Dealing with the countless demands of running a business, business owners often have little opportunity to consider whether they have the correct documents and procedures in place to protect their business from claims and actions by employees.
However, employing staff can be a veritable minefield and addressing the most common employment mistakes, especially if buying a business, can avoid greater losses of time, productivity and costs down the track.
1. Award identification and compliance
The introduction of the Modern Awards in 2010 was intended to simplify the award identification process, however identifying the correct award remains a source of frustration and confusion for some businesses.
Despite the common misconception amongst businesses that there is no award that applies to them, the vast majority of businesses are covered by at least one Modern Award.
It is critical for businesses to identify the award or awards that apply to all staff within their business to ensure that base rates of pay, overtime, penalties and allowances are being paid correctly. Failure to pay correct rates can lead to large underpayment claims and potential prosecution by the Fair Work Ombudsman (‘FWO’) seeking the imposition of pecuniary penalties, which can be many times greater than the initial underpayment.
2. Failure to have an employment contract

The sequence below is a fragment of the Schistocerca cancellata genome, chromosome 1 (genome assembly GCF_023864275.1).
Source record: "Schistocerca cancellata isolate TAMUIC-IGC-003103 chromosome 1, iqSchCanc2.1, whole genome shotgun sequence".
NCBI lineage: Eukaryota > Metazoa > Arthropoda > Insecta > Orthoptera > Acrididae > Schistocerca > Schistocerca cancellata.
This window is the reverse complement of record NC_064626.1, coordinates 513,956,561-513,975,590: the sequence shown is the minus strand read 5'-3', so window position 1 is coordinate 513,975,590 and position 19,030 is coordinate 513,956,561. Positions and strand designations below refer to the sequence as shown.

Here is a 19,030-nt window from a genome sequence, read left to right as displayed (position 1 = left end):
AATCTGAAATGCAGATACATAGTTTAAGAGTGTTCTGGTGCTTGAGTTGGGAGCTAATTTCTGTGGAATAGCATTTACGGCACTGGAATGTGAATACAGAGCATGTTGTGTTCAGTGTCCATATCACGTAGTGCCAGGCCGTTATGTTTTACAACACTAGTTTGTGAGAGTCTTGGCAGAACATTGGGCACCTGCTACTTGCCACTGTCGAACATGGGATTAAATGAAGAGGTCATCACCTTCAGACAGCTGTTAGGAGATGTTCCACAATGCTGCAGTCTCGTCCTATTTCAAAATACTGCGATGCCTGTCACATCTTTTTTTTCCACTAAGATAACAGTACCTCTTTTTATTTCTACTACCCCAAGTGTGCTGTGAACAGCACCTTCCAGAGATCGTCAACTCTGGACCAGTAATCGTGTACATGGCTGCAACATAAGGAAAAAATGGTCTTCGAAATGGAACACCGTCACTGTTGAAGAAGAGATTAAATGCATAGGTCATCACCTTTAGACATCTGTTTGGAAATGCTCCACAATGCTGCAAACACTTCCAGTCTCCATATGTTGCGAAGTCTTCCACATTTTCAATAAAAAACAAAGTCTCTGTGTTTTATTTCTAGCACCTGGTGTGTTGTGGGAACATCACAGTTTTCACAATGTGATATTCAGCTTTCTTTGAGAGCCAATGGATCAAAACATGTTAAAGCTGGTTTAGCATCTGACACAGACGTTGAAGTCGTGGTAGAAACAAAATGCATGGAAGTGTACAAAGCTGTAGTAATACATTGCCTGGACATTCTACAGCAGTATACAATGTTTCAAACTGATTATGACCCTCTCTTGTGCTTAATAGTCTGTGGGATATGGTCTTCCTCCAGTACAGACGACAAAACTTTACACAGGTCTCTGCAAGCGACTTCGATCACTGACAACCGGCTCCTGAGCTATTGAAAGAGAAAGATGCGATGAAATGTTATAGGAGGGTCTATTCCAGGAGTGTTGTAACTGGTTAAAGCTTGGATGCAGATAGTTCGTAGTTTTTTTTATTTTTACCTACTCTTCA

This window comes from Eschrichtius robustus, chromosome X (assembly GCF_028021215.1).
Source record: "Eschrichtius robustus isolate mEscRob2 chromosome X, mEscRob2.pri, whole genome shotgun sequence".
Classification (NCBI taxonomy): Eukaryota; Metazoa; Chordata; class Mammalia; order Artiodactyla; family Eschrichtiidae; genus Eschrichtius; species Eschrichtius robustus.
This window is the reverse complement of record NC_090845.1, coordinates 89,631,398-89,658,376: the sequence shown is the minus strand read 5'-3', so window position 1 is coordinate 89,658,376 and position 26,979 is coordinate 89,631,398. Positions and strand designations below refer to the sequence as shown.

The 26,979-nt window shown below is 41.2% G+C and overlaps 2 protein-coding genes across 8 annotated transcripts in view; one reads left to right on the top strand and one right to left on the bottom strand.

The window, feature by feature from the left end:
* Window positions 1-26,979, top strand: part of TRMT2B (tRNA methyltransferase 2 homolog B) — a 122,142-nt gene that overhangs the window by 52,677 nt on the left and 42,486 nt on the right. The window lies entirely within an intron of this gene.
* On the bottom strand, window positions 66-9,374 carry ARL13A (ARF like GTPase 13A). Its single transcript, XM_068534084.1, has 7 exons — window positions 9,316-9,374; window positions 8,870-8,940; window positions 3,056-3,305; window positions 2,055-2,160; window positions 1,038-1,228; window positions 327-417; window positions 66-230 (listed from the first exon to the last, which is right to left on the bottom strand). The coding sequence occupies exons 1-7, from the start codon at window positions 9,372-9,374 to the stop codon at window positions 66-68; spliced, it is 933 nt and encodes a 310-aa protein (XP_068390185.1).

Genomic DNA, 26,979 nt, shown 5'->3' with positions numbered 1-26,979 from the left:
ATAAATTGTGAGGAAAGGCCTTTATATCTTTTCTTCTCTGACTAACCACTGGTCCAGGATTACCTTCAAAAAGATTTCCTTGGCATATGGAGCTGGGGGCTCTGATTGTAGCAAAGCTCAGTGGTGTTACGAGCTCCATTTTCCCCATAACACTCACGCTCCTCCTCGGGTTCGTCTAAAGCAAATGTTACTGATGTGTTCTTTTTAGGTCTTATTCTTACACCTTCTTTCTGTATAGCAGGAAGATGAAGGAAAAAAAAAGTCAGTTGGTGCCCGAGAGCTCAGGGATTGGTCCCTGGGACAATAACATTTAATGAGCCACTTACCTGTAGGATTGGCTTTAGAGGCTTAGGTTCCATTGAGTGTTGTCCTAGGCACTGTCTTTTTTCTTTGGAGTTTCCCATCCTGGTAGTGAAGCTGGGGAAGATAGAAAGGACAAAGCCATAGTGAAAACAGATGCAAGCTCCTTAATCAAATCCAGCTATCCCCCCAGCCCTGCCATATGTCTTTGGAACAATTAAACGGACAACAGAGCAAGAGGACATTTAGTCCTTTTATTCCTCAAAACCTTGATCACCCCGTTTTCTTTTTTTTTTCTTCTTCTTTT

An employment contract is an essential part of the employment relationship. A well-drafted contract ensures that both employer and employee understand their rights and obligations and can limit an employer’s liability for unforeseen employee entitlements and costs arising from disputes. A properly drafted contract can also protect a business from liabilities arising from misidentifying the applicable award.
3. Correct classification – full time, part time, casual, independent contractors
The incorrect classification of persons as casual rather than permanent employees, or as contractors rather than employees, often becomes a source of significant liability for businesses. A casual employee engaged on a regular and systematic basis, may actually be a permanent employee with a right to leave entitlements. Similarly, incorrectly classifying an employee as a contractor may result in FWO prosecution for sham contracting with associated penalties, wrongly believing the business is entitled to the unfair dismissal protections for small businesses and unbudgeted PAYG and superannuation liabilities.
Robertson Hyetts can provide assistance in identifying the correct awards, drafting contracts of policies and responding to the FWO in relation to complaints, audits and litigations. Speak to our employment law team, Jessica Duff and Tessa Mead today on 03 5434 6666.